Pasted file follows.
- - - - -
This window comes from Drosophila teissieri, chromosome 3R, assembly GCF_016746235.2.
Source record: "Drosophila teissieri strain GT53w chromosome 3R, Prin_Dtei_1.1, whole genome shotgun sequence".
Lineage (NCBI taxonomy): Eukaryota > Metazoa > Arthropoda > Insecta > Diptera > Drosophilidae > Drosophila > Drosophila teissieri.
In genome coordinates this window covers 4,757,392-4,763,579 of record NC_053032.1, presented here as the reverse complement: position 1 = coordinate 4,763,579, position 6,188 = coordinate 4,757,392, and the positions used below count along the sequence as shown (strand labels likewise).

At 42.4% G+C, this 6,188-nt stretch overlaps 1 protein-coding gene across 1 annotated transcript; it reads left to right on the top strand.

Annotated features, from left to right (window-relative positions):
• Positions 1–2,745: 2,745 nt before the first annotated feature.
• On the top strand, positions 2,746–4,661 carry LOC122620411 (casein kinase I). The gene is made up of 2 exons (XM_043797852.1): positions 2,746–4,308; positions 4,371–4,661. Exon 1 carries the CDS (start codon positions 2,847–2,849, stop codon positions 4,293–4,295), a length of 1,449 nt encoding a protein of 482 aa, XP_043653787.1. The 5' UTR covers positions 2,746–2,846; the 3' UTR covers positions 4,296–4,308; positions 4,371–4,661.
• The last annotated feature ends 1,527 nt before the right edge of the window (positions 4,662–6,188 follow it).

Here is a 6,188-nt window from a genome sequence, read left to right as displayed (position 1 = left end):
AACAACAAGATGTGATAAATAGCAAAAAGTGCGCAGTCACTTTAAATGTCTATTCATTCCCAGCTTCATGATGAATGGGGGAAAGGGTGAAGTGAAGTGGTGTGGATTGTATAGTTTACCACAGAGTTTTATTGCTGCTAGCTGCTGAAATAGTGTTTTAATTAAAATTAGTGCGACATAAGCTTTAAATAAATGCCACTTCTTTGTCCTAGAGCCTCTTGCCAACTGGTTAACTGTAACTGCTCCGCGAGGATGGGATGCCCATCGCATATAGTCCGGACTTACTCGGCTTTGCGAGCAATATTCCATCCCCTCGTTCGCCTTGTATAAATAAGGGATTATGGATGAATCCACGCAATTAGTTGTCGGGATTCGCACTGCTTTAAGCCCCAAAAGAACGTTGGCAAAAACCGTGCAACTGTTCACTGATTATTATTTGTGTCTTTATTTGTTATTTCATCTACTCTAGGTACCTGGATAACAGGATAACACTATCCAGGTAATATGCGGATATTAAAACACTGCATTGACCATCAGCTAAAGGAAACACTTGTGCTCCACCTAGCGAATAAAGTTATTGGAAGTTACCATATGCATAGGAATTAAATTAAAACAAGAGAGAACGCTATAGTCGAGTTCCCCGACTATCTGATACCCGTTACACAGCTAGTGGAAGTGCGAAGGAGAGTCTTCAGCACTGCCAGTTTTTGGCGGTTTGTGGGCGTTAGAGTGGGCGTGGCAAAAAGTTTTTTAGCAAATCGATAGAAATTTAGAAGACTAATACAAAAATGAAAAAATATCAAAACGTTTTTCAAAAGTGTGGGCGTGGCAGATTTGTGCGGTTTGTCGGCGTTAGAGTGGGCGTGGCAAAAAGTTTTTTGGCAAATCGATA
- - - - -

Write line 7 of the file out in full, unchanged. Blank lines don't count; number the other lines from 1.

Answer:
• Positions 1–2,745: 2,745 nt before the first annotated feature.